The Literary Text: Meaning and Intention

  • Ranjan K. Ghosh
Part of the SpringerBriefs in Philosophy book series (BRIEFSPHILOSOPH)


It deals with the basic question relating to the role of intention in understanding the meaning of a literary text. The term “intention” in the context of the literary text is problematic as it has been understood in various senses such as that of the historical author or poet, that which is objectified in the text or that which is bestowed upon it by the reader. The chapter begins with the epoch making paper on “intentional fallacy” by Wimsatt Jr. and Beardsley and New Criticism and goes on to the various subsequent developments in this direction till we reach the trends in post-structuralism and postmodernism. It is argued that understanding the literary meaning of a poem or text is not quite the same as apprehending the poetic or creative meaning.


Intentionalism Anti-intentionalism New Criticism Speech act theory Poetic meaning Post-stucturalism 


  1. Dowling, W. C. (1985). Intentionless meaning. In W. J. T. Mitchell (Ed.), Against theory: Literary studies and the new pragmatism. Chicago: University of Chicago Press.Google Scholar
  2. Eagleton, T. (1995). Literary theory: An introduction. Oxford: Blackwell.Google Scholar
  3. Ghosh, R. K. (1987a). The logic of our talk about the Artist’s intention. Indian Philosophical Quarterly, XIV(3).Google Scholar
  4. Ghosh, R. K. (1987b). Concepts and presuppositions in aesthetics. Delhi: Ajanta Publications Chapter: “The Concept of Intention”.Google Scholar
  5. Ghosh, R. K. (1987c). The logic of our talk about the artist’s intention. Indian Philosophical Quarterly, Vol XIV No, 3.Google Scholar
  6. Ghosh, R. K. (1989). Art domesticity, aesthetic significance. In J. James (Ed.), Art and life in India ‘The last four decades’. Shimla: IIAS.Google Scholar
  7. Ghosh, R. K. (2006). Great Indian thinkers on art: Creativity, aesthetic communication, and freedom. Delhi: Black and White (An Imprint of Sundeep Prakashan).Google Scholar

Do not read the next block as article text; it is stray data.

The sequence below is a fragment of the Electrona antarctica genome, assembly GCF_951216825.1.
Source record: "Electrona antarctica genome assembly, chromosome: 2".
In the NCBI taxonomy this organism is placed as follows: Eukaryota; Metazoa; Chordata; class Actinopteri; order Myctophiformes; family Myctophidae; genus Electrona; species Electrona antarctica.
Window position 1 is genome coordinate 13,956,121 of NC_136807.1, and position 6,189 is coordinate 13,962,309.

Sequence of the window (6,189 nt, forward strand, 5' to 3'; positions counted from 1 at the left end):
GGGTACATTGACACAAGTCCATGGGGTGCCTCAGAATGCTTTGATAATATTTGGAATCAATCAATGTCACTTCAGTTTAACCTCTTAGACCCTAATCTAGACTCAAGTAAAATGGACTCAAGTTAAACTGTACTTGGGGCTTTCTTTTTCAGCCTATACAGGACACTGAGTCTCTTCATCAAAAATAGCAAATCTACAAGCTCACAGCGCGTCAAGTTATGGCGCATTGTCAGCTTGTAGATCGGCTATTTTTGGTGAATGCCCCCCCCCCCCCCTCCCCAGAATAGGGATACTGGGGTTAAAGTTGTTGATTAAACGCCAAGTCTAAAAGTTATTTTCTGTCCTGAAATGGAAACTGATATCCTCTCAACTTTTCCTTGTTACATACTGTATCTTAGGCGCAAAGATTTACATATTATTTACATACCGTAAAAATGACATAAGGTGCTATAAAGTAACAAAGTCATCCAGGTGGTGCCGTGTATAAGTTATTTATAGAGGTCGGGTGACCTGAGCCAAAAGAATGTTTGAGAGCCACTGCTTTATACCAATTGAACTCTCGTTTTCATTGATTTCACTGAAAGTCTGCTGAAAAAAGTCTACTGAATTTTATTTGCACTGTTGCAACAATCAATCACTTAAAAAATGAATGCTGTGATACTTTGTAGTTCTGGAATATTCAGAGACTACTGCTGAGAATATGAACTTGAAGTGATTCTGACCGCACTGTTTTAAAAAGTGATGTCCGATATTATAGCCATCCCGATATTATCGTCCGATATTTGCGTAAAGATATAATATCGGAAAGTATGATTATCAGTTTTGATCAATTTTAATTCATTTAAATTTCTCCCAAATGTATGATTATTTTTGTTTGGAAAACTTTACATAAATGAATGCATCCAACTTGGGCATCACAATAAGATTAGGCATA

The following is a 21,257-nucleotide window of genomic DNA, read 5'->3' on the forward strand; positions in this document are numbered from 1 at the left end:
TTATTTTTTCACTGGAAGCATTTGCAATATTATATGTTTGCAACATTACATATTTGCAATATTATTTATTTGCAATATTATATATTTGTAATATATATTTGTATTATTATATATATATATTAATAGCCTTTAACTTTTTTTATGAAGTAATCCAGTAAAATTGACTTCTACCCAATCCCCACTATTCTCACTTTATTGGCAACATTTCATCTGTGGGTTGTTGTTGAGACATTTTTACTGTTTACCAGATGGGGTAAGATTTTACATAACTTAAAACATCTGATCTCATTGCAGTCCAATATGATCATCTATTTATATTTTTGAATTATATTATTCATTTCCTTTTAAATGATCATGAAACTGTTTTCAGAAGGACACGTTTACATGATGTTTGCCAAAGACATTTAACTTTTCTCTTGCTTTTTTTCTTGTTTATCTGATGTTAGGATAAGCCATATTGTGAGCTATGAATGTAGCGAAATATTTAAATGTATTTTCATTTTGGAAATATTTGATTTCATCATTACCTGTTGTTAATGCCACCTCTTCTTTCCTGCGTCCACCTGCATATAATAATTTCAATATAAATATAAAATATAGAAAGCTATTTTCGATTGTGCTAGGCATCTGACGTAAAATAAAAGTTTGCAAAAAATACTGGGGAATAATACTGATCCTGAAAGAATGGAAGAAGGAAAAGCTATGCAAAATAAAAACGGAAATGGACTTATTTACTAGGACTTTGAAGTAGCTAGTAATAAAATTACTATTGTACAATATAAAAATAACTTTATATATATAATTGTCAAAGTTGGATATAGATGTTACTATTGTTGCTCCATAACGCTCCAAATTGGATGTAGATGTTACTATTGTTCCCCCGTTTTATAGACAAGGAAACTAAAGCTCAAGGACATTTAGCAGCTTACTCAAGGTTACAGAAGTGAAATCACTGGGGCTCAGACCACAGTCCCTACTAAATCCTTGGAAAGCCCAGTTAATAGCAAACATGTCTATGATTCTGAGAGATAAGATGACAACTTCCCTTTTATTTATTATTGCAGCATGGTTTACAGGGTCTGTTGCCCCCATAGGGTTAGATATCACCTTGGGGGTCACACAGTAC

8. Ghosh, R. K. (1997, January–April). Sentence meaning, intentionalism, and the literary text: An interface. Journals of Indian Council of Philosophical Research, XIV(2).Google Scholar
  9. Goldsmith, S. (1983, Winter). The Readymades of Marcel Duchamp: the ambiguities of an aesthetic revolution. The Journal of Aesthetics and Art Criticism.Google Scholar
  10. Knapp, S., & Michael, W. (1982, Summer). Against theory. Critical Inquiry, (8), 723–742.CrossRefGoogle Scholar
  11. Knapp, S., & Michael, W. (1985). Reply to our critics. In W. T. J. Mitchell (Ed.), Against theory: Literary studies and the new pragmatism. Chicago: University of Chicago Press.Google Scholar
  12. Knapp, S., & Michael, W. (1994, Summer). Reply to searle. New Literary History, 25, 674.CrossRefGoogle Scholar
  13. Neogi, P. (Ed.). (1961). Rabindranath Tagore on art and aesthetics: From a selection of lectures, essays and letters. Calcutta: Orient Longmans.Google Scholar
  14. Searle, J. R. (1994, Summer). Literary theory and its discontent. New Literary History, 25 (Henceforth NLH).CrossRefGoogle Scholar
  15. Shusterman, R. (1988, Spring). Interpretation, intention, and truth. The Journal of Aesthetics and Art Criticism.CrossRefGoogle Scholar
  16. Wimsatt, W. K., Jr., & Beardsley, M. C. (1946). The intentional fallacy. Sewanee Review, LIV, 3–23.Google Scholar

Copyright information

© The Author(s), under exclusive license to Springer Nature Singapore Pte Ltd. 2018

Authors and Affiliations

  • Ranjan K. Ghosh
    • 1
  1. 1.Indian Council of Philosophical ResearchNew DelhiIndia

Personalised recommendations